Former Sunderland man now assisting at Plymouth.
Gary Owers made over 300 appearances for Sunderland in a spell that lasted more than eight years between 1986 and 1994.
A tenacious and fierce competitor, Owers graduated through the Sunderland youth ranks and went on to win a championship medal in his first season with the club.
However, he refers to the famous 2-0 play-off victory at St James’ Park in 1990 as his finest moment in a red and white shirt.
“I was so lucky to play for Sunderland during my career – I have some fantastic memories of the place,” he explained.
“The Newcastle game at St. James’ was the biggest game I played in – it was such a fierce local rivalry.
“We went there and nobody gave us a chance, so it was extra special.”
Owers went on to play for Bristol City, Notts County, Forest Green Rovers and Bath City before hanging his boots up in 2006.
He is now first-team coach at Plymouth Argyle, having previously held similar roles at Bristol City and Aldershot Town, where he was assistant manager.
And, he told safc.com he’s really passionate about passing his knowledge on to other players.
“Towards the end of my career I was coaching kids with disabilities and youngsters at professional clubs,” he added.
“I’m really enthusiastic about coaching and I’m obviously delighted to be helping John Sheridan out at Plymouth Argyle.
“I was also first-team coach at Bristol City and assistant manager at Aldershot Town.”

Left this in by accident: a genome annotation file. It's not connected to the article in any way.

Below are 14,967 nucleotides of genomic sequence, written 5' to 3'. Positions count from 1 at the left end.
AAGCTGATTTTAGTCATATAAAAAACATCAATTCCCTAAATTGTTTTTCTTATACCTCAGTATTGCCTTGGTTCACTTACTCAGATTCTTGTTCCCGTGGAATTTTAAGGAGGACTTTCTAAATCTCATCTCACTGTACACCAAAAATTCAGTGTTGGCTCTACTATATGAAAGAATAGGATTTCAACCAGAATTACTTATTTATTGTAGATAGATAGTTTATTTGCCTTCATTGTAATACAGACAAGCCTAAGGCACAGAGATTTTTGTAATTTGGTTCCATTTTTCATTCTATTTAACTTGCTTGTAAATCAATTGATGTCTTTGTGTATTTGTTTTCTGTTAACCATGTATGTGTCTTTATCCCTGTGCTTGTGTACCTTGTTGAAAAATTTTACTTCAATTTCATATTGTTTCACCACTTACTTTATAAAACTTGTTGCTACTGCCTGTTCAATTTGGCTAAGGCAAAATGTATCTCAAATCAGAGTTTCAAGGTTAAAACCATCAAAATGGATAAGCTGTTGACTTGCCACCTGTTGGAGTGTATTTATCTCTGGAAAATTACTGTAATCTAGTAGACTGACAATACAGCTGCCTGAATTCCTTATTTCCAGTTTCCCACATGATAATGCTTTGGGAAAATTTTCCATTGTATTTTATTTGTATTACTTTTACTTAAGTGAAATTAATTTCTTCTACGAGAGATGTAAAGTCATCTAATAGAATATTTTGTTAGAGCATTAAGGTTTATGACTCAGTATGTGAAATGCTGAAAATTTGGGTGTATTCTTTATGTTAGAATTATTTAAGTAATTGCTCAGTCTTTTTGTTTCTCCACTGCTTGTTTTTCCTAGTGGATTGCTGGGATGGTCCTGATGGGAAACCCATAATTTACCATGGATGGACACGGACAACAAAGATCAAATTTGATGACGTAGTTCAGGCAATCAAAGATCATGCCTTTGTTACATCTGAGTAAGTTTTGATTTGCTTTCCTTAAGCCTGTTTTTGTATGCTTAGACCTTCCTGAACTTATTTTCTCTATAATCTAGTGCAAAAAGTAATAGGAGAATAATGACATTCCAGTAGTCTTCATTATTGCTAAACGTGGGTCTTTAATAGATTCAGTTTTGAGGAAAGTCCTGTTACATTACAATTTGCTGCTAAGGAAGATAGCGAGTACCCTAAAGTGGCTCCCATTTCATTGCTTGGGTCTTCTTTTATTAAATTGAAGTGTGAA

Owers has also tried his hand at management with Bath City and Forest Green – steering the latter to safety in the Conference in his first full year in charge.
And, Owers has not ruled out a return to management in the future, with the hopes his experiences with Forest Green and Bath will benefit him.
“I was manager of Forest Green, when they were the Forest Green who had no money, a hard-working chairman and were focused on development – not the fashionable Forest Green of today.
“It was perhaps too early for me to start managing, as I went in as player-coach at first and was just playing for fun towards the end of my career.”
He added that one regret in his career, so far, is that he’s never returned to Sunderland in some capacity.
“I think lots of players get to go back to their old clubs and work or play for a second time,” he explained.
“I never had that opportunity and it’s something I would love to do in the future, I have a special affection for the place and I feel I could be of benefit one day.
“Working for Plymouth, I couldn’t have moved further away!”